I don't believe the P&C 'rules' are enshrined in law, as someone pointed out, so actually any Tom, Dick or Harry can park there if they feel like it. The're just a marketing ploy to get parents into the shop. Tough shit if I park there with no kids Spaxx. Or anyone else, disabled or not.

Mehfruittea Fri 20-Jan-17 14:59:15

I have a blue badge and park in P&C bay when all disabled bays are full. In some supermarkets I go to, P&C are closer to the door than the disabled bays. Irritates the fuck out of me!

And I do get regular abuse for not having DS with me and not looking disabled enough. Unless I get my wheelchair out of the boot...hmm

KidLorneRoll Fri 20-Jan-17 14:59:32

"Why would it be acceptable for a disabled driver to use the parent & child space, potentially forcing a parent with a child to use an unreserved space, when it (presumably) would be seen as wrong for a parent to use the disabled space because the parent & child ones are full?"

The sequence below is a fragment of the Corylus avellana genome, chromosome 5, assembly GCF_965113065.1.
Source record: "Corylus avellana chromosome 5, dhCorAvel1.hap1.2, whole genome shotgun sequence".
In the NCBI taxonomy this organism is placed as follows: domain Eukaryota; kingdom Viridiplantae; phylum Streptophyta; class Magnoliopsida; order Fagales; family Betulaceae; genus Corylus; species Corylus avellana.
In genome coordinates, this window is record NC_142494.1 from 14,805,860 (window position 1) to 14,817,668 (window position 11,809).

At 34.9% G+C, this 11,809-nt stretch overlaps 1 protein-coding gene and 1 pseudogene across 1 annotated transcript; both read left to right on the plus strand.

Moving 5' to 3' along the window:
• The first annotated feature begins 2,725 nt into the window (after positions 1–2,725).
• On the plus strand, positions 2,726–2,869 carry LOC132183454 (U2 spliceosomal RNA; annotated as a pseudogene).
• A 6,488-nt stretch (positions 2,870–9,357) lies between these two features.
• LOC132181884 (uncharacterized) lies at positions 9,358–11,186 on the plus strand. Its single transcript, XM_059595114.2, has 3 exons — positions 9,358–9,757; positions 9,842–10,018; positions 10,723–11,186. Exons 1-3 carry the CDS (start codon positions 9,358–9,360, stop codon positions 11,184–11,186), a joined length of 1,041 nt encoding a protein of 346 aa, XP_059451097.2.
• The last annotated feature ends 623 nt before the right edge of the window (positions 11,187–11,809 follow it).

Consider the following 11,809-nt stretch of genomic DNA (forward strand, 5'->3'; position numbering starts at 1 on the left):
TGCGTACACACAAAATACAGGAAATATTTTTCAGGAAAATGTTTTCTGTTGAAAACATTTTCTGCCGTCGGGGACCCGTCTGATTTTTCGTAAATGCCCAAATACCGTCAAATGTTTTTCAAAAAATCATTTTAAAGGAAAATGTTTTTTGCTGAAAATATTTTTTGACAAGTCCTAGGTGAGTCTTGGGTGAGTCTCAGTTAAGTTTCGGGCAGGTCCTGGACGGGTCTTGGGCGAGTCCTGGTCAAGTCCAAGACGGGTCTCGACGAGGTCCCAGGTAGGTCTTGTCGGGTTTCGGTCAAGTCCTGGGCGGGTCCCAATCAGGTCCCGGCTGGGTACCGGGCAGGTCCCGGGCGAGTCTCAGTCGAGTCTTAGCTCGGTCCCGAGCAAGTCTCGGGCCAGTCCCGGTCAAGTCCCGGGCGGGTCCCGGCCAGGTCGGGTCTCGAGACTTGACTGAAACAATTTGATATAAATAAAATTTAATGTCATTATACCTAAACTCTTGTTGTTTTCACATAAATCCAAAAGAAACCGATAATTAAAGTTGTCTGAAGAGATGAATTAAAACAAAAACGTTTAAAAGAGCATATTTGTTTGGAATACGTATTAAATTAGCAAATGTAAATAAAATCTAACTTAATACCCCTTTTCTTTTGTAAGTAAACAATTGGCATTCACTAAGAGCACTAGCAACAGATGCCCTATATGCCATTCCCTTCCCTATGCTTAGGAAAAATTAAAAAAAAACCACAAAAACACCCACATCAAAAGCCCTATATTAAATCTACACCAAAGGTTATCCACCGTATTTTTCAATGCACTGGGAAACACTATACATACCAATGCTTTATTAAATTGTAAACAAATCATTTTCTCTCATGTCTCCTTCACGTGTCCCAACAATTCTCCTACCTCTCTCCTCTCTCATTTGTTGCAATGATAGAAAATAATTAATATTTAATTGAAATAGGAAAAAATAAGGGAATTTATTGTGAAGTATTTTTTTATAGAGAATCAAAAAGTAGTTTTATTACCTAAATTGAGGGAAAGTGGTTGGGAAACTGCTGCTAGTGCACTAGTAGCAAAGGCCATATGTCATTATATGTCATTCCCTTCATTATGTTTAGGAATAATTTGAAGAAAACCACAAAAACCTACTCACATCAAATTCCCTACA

Fairly obviously, because nobody needs a P&C space. They are conveniences, nothing more. If a parent can't get a P&C space, they can make do in a normal space or just find a quieter bit of the car park.

For many disabled people, having a space with a bit more space around it and being close to the shops/lifts/whatever literally is the difference between being able to do anything and not.

Merging them would mean that the often inadequate disabled provision is even further open to abuse. So no, let's not do that.

Soubriquet Fri 20-Jan-17 14:59:50

But spaxx as a fully abled parent, you can get your child out. Even if it's a bit more difficult or further away.

A disabled person would have to turn around and go home if the space wasn't available.

Completely different